A year and a half ago, I was kicked to the curb after almost 10 years from a job I was doing spectacularly well -- and into which I was pouring 80-100 hours a week -- so that others who were in greater political favor could be spared.
I was let go a few weeks before my tiny pension was vested. A fight ensued over that. My small "victory" was bitterly Pyrrhic. I'll tell you about it someday.
I remember stopping at a Radio Shack on the way home to watch the impeachment of Governor Rod Blagojevich live.
Turned out, Blago and I lost our jobs on the same day.
This time around I have been remaindered from an organization that I was hired to help turn around. Which I did. Ferocious economy and all, I brought it back from deep in the weeds where it had gotten lost. Got its key numbers back up into the range of respectability. Rebuilt damaged relationships and internal discipline. Restored its good name in places where it had gotten tarnished. Hacked the kudzu off of the web site and got it looking sweet again.
In general, I made organizationally straight what had once been crooked, and while it never paid enough to cover my nut, it did slow the slide into penury while I tried to stitch together enough such gigs to keep the wolf from the castle door.
But others were in charge of the budgets, and they were not paying such careful attention, and so what was going to be a tough, lean, belt-tightening year next anyway turned into a catastrophe. It did not have to be so, but now it is, and so once more into the teeth of the Great Recession I go.
And this time around it is General Stanley McChrystal with whom I share a termination-date.
I know the ins and outs of the issues facing the labor force very well. Better than most -- from the for-public-consumption bad news delivered via Yahoo News to the heartbreaking personal accounts that show up everywhere these days (One selection from Andrew Sullivan's "The View From Your Recession" feature):
...I am a 58 year-old male, and my white hair proves it. I was laid off an executive position in a real estate company in January 2009. I directed international marketing programs and was responsible for over $200 million in transactions. But I have been unable to find work, even well below my former position. I am told that I appear too smart, too qualified. I have applied for many, many jobs - jobs I could do in my sleep.
Playing by the rules, I post and scour Monster and Career Builder to no avail, not even an interview. When I see a job that particularly fits my skills, I break the "rules" and contact the employer directly and consistently. Still, no job. The State of Florida has a service to help the unemployed. When I met with my counselor, she was shocked that with my resume I didn't have a job. As we pursued opportunities, she finally suggested that I dumb down my resume. That proved a bit difficult. I was in charge of a large development marketing operation. My former company was extremely successful (until the financial world changed and mortgages disappeared).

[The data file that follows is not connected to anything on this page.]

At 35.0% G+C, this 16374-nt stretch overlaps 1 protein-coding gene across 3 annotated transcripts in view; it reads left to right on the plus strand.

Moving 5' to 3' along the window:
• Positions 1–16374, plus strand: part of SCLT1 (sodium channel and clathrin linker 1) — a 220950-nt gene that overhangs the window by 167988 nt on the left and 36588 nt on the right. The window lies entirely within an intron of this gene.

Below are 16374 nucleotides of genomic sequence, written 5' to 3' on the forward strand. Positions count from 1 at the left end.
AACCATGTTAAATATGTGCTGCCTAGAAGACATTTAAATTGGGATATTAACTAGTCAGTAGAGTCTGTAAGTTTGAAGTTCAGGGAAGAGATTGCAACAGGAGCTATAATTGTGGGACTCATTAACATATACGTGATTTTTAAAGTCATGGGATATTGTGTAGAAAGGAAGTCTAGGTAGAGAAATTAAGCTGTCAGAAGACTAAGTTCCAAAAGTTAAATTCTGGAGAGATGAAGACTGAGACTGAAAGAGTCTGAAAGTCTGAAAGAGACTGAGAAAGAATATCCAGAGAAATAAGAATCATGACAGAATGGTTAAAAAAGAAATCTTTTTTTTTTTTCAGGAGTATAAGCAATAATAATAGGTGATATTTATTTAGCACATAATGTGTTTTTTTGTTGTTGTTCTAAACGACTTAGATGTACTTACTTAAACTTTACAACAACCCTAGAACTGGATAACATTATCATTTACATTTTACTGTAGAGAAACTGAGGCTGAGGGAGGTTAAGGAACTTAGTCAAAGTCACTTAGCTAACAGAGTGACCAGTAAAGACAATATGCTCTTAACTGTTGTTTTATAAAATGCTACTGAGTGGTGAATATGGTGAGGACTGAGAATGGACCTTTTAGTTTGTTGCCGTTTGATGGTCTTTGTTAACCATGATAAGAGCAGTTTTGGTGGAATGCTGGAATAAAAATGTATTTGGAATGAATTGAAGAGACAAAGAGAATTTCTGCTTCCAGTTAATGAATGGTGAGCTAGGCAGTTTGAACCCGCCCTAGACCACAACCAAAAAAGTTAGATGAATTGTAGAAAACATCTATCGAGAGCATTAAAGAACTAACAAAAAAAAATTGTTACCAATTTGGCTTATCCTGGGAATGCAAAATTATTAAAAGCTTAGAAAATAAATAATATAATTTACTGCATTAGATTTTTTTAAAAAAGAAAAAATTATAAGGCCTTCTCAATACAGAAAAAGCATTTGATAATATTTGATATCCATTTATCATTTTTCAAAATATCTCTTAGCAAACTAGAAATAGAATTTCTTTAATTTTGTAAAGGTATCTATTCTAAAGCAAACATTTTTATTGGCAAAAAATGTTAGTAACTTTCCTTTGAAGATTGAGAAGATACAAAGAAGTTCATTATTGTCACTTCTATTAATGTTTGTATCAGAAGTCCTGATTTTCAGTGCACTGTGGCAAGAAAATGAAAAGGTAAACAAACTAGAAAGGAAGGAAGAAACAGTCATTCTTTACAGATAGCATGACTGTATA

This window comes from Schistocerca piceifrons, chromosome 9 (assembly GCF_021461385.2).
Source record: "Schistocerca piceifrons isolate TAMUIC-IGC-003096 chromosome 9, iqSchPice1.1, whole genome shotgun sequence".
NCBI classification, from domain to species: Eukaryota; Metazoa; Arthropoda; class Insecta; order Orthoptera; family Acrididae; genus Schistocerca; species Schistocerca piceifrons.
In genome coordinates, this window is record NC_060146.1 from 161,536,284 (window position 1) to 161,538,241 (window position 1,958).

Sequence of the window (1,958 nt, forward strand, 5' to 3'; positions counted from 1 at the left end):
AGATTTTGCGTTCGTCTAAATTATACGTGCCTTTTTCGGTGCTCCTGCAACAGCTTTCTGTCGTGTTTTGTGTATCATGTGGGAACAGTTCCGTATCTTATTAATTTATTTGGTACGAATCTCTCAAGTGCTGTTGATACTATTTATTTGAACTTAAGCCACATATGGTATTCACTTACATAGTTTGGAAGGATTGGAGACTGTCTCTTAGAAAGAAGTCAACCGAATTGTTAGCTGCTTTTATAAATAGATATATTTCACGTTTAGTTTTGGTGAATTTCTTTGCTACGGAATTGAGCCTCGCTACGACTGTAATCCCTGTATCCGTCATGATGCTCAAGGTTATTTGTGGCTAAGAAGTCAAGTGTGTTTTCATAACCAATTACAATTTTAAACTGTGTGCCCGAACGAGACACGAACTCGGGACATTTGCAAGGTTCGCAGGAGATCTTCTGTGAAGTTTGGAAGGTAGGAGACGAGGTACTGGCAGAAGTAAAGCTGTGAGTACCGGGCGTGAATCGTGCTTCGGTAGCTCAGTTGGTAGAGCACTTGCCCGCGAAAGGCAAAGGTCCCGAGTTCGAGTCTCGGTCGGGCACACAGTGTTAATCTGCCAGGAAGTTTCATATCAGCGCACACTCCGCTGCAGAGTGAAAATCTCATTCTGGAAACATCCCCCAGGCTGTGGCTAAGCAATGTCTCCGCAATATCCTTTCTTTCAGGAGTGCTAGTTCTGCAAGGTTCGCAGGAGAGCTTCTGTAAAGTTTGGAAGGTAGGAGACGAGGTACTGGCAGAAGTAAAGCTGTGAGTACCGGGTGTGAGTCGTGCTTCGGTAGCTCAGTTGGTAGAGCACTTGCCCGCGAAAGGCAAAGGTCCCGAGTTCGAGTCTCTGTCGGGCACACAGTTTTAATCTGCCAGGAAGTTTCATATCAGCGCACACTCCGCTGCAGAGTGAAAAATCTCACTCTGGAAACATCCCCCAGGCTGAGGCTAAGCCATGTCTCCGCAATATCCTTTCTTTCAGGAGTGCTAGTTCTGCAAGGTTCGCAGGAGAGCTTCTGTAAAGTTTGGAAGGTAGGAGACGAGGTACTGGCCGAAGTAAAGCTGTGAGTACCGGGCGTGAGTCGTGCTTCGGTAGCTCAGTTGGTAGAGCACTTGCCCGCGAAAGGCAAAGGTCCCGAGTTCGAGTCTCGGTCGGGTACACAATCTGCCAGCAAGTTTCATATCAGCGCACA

How do I feel? I cry. From there it is anger, then depression. As I like to say, I lost my job that January, and lost my pride by June. I have now lost hope...
to the technical and policy literature on the subject -- I am well-versed and I know that in so many ways I am a lucky guy: my situation is not in any way unique, and I am blessed to have more tools at my command and more supportive people in my corner than many millions of my fellow unemployed Americans.
I have no idea what comes next. Probably going to have to start over and re-invent my career for (Pauses to count. Shakes head in disbelief. Counts again.) the eighth time, which, to be frank, is starting to lose its charm.
Three things I am pretty sure of.
First, the topics I cover on this site are going to change a little in terms of emphasis. I have always covered the subjects of work, organizational behavior and the root causes of (and possible cures for) middle class anomie, so expect more of that.
Second, based on my own, exhaustive-if-exotic research it is clear that absent a patron, a spouse who can carry more than their share of the weight for a long time, a clean, well-lighted place at a profitable publication, a Wingnut Welfare gig, a call from "The Daily Show" begging me to help hang onto The Funny, or a sinecure in academe, in these parlous times there is no chance that writing will ever pay the bills. Not even close.
Third, I'm done working in a strategic or planning role for people in the thrall of the latest management fad, or hustlebuck consultant, or political fantasy that -- when you strip away all the knowing winks and aromatically bovine byproduct buzzwords -- means they're making one ruinous decision after another based on magical thinking and the notion that 2+2 does not equal 4. It doesn't work in politics, government, education or business and following the Pied Pipers who tell you it does only ever leads to tears.
I'll hire on to do any of the many things I do very well, up to and including helping to mop up up the mess left over from their last, disastrous assignation with snake oil salesmen. I'll even help chart courses out of dangerous waters and into better futures, but to do that I have to seek, speak and act on the truth, and if you don't want the truth, quit pretending that you do, and quit penalizing people who hand it to you on a silver platter.
Because 2 + 2 does equal 4.
Every single time.
UPDATE: In a feat of pitch-perfect timing, I just returned from some intense oral surgery which I had scheduled before I knew I was going to be "at liberty". And I'll tell you, if you ever want to take your mind off of looming disaster, may I recommend having a nice man pound away at a tooth for an hour with what strongly resembled tin snips and a coal chisel.
Sometimes there is nothing to do but laugh.
Hydrocodone take me away... :-)